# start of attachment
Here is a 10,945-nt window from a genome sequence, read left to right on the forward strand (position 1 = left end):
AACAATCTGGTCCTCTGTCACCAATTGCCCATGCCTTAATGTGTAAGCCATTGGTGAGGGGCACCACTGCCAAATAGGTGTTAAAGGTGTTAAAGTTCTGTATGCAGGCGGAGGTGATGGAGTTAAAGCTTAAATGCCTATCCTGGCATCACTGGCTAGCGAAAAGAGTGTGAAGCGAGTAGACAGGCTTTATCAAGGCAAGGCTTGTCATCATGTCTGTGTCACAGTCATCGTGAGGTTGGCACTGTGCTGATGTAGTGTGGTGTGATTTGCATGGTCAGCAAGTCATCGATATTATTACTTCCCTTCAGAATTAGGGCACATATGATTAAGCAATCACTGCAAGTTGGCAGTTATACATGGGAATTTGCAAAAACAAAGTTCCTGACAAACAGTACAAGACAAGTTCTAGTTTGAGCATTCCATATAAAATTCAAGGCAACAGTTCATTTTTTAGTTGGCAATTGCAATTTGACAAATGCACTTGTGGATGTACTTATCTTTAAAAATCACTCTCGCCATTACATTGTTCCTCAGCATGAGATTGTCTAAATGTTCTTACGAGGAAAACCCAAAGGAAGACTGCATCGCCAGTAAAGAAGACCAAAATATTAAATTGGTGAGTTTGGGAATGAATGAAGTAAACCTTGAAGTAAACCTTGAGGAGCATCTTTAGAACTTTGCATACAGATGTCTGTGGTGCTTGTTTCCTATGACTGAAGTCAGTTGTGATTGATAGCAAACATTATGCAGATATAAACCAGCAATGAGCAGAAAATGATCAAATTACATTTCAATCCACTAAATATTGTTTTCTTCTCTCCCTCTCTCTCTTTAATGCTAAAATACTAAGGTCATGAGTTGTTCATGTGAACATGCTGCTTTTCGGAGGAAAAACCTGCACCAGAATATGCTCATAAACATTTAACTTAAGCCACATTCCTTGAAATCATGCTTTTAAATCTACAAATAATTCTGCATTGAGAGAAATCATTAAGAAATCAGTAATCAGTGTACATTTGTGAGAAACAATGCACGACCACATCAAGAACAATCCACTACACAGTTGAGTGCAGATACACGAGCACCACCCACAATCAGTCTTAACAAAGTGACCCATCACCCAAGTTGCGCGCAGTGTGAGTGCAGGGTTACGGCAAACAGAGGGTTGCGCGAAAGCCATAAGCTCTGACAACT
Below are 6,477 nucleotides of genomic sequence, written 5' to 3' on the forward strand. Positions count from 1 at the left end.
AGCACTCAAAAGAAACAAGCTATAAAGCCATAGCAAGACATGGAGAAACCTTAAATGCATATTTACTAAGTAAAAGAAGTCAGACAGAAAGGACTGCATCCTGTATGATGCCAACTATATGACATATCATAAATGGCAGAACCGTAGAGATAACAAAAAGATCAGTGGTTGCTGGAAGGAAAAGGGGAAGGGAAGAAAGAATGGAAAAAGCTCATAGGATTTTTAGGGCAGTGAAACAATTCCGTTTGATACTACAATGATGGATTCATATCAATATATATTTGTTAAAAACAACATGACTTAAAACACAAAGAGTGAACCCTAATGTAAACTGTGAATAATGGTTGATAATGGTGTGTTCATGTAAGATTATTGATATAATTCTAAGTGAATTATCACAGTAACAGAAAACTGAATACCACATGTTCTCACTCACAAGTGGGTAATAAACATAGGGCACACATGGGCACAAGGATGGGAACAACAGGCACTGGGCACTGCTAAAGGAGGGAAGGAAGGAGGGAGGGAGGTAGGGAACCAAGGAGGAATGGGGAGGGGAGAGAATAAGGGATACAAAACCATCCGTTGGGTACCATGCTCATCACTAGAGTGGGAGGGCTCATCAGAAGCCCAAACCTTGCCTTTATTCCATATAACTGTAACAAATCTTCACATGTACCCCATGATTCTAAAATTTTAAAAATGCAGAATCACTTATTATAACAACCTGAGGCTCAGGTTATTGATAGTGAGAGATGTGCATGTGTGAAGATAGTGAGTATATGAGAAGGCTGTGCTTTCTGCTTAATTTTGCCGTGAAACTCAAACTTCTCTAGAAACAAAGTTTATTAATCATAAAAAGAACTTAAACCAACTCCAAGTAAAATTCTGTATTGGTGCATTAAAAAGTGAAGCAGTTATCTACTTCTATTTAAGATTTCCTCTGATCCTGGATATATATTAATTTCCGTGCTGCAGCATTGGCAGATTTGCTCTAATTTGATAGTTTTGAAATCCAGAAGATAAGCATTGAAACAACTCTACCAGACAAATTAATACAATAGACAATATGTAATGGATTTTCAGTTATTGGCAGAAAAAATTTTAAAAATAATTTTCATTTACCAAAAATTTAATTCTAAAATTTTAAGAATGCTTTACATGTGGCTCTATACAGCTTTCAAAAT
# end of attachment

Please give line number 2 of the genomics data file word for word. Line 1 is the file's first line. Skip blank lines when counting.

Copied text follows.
AACAATCTGGTCCTCTGTCACCAATTGCCCATGCCTTAATGTGTAAGCCATTGGTGAGGGGCACCACTGCCAAATAGGTGTTAAAGGTGTTAAAGTTCTGTATGCAGGCGGAGGTGATGGAGTTAAAGCTTAAATGCCTATCCTGGCATCACTGGCTAGCGAAAAGAGTGTGAAGCGAGTAGACAGGCTTTATCAAGGCAAGGCTTGTCATCATGTCTGTGTCACAGTCATCGTGAGGTTGGCACTGTGCTGATGTAGTGTGGTGTGATTTGCATGGTCAGCAAGTCATCGATATTATTACTTCCCTTCAGAATTAGGGCACATATGATTAAGCAATCACTGCAAGTTGGCAGTTATACATGGGAATTTGCAAAAACAAAGTTCCTGACAAACAGTACAAGACAAGTTCTAGTTTGAGCATTCCATATAAAATTCAAGGCAACAGTTCATTTTTTAGTTGGCAATTGCAATTTGACAAATGCACTTGTGGATGTACTTATCTTTAAAAATCACTCTCGCCATTACATTGTTCCTCAGCATGAGATTGTCTAAATGTTCTTACGAGGAAAACCCAAAGGAAGACTGCATCGCCAGTAAAGAAGACCAAAATATTAAATTGGTGAGTTTGGGAATGAATGAAGTAAACCTTGAAGTAAACCTTGAGGAGCATCTTTAGAACTTTGCATACAGATGTCTGTGGTGCTTGTTTCCTATGACTGAAGTCAGTTGTGATTGATAGCAAACATTATGCAGATATAAACCAGCAATGAGCAGAAAATGATCAAATTACATTTCAATCCACTAAATATTGTTTTCTTCTCTCCCTCTCTCTCTTTAATGCTAAAATACTAAGGTCATGAGTTGTTCATGTGAACATGCTGCTTTTCGGAGGAAAAACCTGCACCAGAATATGCTCATAAACATTTAACTTAAGCCACATTCCTTGAAATCATGCTTTTAAATCTACAAATAATTCTGCATTGAGAGAAATCATTAAGAAATCAGTAATCAGTGTACATTTGTGAGAAACAATGCACGACCACATCAAGAACAATCCACTACACAGTTGAGTGCAGATACACGAGCACCACCCACAATCAGTCTTAACAAAGTGACCCATCACCCAAGTTGCGCGCAGTGTGAGTGCAGGGTTACGGCAAACAGAGGGTTGCGCGAAAGCCATAAGCTCTGACAACT